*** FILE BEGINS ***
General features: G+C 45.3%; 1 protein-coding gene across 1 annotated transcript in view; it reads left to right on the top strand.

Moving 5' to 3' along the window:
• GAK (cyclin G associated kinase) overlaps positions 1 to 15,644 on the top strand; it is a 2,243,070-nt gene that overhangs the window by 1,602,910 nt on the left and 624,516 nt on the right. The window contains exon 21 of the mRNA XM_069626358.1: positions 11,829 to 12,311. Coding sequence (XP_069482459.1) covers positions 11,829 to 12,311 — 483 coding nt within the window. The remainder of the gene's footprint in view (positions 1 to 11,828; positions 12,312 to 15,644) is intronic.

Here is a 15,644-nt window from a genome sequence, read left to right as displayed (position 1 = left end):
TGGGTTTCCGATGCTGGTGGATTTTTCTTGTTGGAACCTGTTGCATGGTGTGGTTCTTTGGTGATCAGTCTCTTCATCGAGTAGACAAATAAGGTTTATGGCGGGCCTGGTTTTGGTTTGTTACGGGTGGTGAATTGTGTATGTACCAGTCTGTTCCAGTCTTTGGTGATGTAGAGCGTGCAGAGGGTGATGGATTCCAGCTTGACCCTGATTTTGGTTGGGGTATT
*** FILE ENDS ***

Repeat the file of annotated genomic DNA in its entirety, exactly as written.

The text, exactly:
General features: G+C 45.3%; 1 protein-coding gene across 1 annotated transcript in view; it reads left to right on the top strand.

Moving 5' to 3' along the window:
• GAK (cyclin G associated kinase) overlaps positions 1 to 15,644 on the top strand; it is a 2,243,070-nt gene that overhangs the window by 1,602,910 nt on the left and 624,516 nt on the right. The window contains exon 21 of the mRNA XM_069626358.1: positions 11,829 to 12,311. Coding sequence (XP_069482459.1) covers positions 11,829 to 12,311 — 483 coding nt within the window. The remainder of the gene's footprint in view (positions 1 to 11,828; positions 12,312 to 15,644) is intronic.

Here is a 15,644-nt window from a genome sequence, read left to right as displayed (position 1 = left end):
TGGGTTTCCGATGCTGGTGGATTTTTCTTGTTGGAACCTGTTGCATGGTGTGGTTCTTTGGTGATCAGTCTCTTCATCGAGTAGACAAATAAGGTTTATGGCGGGCCTGGTTTTGGTTTGTTACGGGTGGTGAATTGTGTATGTACCAGTCTGTTCCAGTCTTTGGTGATGTAGAGCGTGCAGAGGGTGATGGATTCCAGCTTGACCCTGATTTTGGTTGGGGTATT